Trump is an instinctive authoritarian who chafes at the restrictions of the US constitution, but does not attack it directly. Bolsonaro praises the “glorious” period of the military dictatorship (1964-1985), which he served as an army officer, and claims that its only error was that “it tortured, but did not kill.” (It did, actually. At least 434 leftists were killed after being tortured.)

Trump is a racist, but he talks to his overwhelmingly white ‘base’ in dog-whistle code. Last year Bolsonaro said that the members of black rural settlements founded by the descendants of slaves “don’t do anything. I don’t think they’re even good for procreation any more.” No dog whistle there.

Trump pulled the US out of the climate change treaty, and Bolsonaro wants Brazil to do the same. But Bolsonaro also wants to privatise and ‘develop’ the entire Amazon: “Not one centimetre will be demarcated for indigenous reserves.”

Trump, like Bolsonaro, backs loose gun ownership laws. Both men want to bring the death penalty back (it never went away in some US states). Both men consider torture to be, as Bolsonaro puts it, a “legitimate practice.” But Bolsonaro also says that “a policeman who doesn’t kill isn’t a policeman.”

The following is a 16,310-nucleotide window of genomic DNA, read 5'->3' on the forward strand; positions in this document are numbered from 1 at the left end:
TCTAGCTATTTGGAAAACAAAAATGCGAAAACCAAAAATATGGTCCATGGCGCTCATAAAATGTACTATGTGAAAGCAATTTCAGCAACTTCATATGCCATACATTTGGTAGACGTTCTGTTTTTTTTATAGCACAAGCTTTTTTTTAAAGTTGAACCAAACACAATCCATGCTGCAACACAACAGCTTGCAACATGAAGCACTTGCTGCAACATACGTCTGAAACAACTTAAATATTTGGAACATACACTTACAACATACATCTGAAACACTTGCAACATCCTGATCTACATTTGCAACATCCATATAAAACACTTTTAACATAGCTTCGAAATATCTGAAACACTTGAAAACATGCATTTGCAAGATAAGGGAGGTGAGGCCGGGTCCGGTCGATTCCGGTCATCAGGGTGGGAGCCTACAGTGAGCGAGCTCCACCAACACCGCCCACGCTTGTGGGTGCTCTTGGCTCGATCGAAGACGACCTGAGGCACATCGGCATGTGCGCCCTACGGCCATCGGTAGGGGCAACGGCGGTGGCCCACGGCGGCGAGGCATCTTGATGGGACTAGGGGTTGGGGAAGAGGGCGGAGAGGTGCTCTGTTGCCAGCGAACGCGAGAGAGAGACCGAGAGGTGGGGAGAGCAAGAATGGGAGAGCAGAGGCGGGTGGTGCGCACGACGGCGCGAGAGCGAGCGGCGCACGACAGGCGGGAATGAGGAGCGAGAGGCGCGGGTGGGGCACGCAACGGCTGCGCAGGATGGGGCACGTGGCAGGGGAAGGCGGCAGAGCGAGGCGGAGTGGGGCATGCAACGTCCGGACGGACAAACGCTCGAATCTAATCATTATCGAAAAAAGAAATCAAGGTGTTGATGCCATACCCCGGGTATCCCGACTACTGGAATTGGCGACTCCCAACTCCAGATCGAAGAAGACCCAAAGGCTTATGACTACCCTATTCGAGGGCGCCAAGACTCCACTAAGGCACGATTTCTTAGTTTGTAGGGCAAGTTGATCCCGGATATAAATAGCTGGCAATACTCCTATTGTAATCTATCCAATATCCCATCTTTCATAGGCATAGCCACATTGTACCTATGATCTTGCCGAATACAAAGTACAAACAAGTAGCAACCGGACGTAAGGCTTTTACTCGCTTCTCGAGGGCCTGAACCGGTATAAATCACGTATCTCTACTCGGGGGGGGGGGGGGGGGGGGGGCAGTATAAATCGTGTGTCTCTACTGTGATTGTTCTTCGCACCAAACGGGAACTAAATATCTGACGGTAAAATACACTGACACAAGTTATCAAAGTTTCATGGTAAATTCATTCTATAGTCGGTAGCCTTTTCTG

Trump is a sexist who was once caught boasting on tape about “grabbing pussy”, but mostly avoids such language in public. Bolsonaro told a woman member of Congress that “I’m not going to rape you, because you’re very ugly.” He believes that women should not get the same salaries as men because they get pregnant, and said that he had a daughter in “a moment of weakness” after fathering four sons.

Trump is an undisciplined narcissist who claims to be a tough negotiator, but will generally roll over if you throw him a few concessions and let him declare a ‘victory’. (Consider the new North American free trade agreement, for example.) His famously short attention span disqualifies him as an aspiring dictator even if he were that way inclined.